Gary Mokotoff, Editor
Volume 12, Number 45 | November 20, 2011
Every government puts value on preserving its history. That is why we have national archives. Genealogy preserves history; the history of a family. It cannot be done without access to records, just as historians cannot preserve a nation's history without access to records. It is a greater good than the right to privacy. It is a greater good than the risk of identity theft.
Past issues of Nu? What's New? are archived at http://www.avotaynu.com/nu.htm
Registration for Paris Conference Formally Opens
Registration for the 32nd International Conference on Jewish Genealogy is now open at http://www.paris2012.eu. The cost is 185€ (approximately $250/₤158). For a couple, it is 320€ ($430/₤275). The sponsoring society, Le Cercle de Généalogie Juive, is offering discounts on registration to its members, a first in conference history.
To subscribe to the conference newsletter, click the “Newsletter” link on the home page. The organizing committee is accepting proposals for lectures and workshops. Click the “Contact” link to submit a proposal. Lecture topics already accepted for the conference can be seen at the “Program” link.
The conference will be held at the Marriott Rive Gauche Hotel in Paris from July 15–18. There is a special conference rate of 119€ per night or 129€ for two persons occupying the room. Book a room through the “Hotel” link. The booking page is in French, and the link to make a reservation in English merely takes you to the main Marriott.com site which will not accept the conference discount code (zx4zx4a). Instead, I made the reservation through the Marriott toll-free phone number. If you prefer to make a reservation by phone in your native tongue, a list of toll-free numbers is at http://tinyurl.com/3tqz4he. Be sure to mention the group code—zx4zx4a—to get the discounted rate.
Who Do You Think You Are? Announces Third Season
The popular show about the family history of celebrities, Who do You Think You Are? will start its third season on U.S. television on Fridays from 8–9 pm, beginning February 3, 2012. The cast of celebrities has not been announced yet. For avid fans of the show, there are deleted scenes from previous shows at http://www.nbc.com/who-do-you-think-you-are/video/.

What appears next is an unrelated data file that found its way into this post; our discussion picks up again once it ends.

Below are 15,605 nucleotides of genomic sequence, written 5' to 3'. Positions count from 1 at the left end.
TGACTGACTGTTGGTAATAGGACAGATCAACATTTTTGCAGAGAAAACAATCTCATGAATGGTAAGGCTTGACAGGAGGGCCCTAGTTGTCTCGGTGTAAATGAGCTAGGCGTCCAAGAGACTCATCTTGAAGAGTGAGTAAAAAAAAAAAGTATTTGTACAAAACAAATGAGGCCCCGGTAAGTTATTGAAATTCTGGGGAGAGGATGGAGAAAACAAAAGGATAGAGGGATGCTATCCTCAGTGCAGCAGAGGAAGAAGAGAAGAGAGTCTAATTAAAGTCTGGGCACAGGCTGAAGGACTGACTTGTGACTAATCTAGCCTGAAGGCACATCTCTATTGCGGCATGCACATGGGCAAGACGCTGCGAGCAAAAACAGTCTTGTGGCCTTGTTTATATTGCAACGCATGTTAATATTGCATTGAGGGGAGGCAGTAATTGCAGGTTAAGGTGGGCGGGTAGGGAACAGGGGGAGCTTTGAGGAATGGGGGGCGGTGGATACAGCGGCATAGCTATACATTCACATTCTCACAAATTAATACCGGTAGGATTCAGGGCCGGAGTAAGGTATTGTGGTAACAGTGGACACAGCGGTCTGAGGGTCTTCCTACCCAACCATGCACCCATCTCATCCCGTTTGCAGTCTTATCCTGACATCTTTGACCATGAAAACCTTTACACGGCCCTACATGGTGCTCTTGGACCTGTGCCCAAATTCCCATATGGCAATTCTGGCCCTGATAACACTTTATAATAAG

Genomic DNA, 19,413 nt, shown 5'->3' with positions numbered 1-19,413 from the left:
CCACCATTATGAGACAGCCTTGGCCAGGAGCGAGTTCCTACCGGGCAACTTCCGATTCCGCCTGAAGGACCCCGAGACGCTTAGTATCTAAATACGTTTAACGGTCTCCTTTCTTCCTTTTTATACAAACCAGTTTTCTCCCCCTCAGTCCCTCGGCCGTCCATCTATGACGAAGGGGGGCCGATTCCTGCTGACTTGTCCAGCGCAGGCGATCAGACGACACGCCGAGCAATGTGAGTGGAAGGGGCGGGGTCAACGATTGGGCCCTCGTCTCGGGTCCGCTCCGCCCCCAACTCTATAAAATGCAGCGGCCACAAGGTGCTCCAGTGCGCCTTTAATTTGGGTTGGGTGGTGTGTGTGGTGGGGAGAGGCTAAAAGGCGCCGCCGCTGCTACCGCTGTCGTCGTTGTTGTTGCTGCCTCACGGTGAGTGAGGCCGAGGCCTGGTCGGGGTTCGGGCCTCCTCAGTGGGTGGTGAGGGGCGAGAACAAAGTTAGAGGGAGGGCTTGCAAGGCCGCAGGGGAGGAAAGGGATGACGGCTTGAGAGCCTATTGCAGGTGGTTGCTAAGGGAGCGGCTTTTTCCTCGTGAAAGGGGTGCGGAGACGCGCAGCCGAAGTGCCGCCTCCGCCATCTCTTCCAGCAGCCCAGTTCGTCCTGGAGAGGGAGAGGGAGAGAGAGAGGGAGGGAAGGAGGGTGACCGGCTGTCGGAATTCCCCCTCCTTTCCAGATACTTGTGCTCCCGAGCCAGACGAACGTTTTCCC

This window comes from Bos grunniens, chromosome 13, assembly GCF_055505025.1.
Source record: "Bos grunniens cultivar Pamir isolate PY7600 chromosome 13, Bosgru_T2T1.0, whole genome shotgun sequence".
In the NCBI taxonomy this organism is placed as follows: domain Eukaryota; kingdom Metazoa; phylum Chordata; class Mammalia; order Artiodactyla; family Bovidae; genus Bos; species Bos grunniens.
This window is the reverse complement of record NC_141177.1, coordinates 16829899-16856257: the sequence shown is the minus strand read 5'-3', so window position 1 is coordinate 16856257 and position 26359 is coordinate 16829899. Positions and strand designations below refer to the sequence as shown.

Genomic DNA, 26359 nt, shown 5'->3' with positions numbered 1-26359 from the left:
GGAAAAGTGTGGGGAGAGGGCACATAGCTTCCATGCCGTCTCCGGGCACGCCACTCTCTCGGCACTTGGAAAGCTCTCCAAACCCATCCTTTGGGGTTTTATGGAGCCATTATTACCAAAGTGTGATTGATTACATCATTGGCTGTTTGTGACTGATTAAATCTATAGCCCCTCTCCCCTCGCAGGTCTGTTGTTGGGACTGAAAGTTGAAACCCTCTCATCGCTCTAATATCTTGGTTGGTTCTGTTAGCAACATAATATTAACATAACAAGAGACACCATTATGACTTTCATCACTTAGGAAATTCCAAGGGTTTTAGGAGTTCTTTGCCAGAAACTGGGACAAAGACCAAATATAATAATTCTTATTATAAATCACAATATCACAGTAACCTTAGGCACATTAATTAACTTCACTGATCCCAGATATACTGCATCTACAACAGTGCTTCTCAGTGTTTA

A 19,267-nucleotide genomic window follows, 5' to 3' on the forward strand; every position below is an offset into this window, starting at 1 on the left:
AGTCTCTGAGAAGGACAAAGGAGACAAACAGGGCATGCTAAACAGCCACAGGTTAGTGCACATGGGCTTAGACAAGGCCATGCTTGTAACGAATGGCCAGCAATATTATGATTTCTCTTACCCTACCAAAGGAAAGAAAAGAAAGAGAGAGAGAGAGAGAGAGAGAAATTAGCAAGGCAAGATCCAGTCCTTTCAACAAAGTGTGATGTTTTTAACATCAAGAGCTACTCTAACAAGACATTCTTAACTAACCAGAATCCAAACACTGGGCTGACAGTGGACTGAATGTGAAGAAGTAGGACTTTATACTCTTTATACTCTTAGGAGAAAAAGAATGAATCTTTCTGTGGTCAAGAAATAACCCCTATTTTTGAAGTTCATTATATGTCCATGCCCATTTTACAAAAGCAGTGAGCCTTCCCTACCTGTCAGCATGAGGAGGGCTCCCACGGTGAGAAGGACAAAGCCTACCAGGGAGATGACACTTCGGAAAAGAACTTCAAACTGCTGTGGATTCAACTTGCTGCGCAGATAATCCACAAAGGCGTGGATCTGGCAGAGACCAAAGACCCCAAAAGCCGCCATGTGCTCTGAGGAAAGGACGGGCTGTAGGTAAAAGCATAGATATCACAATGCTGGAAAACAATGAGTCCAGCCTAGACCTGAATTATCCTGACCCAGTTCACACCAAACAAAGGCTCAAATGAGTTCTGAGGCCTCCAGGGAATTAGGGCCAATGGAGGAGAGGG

U.S. National Archives Awards 1940 Census Site to Archives.com
The U.S. National Archives and Records Administration (NARA) has selected Archives.com to design and host a free website for the April 2, 2012 launch of the 1940 U.S. census. On that date users will be able to search, browse, and download the 1940 Census schedules from their own computers free of charge. At least two other companies plan to provide access to this census on the first day: Ancestry.com and FamilySearch.org. Ancestry.com indicated this collection will be free of charge through 2013.
There is no index to the census and the race will be on to see which site will have an index first. FamilySearch is asking for volunteers for the project. Ancestry.com undoubtedly will outsource the project as they do for their other collections.
It is fortunate that at least three companies will have the census available because the rush in early April will tax the capacity of their servers. Prior to the availability of an index, researchers will have to determine the Enumeration District (ED) that contains the street address being sought.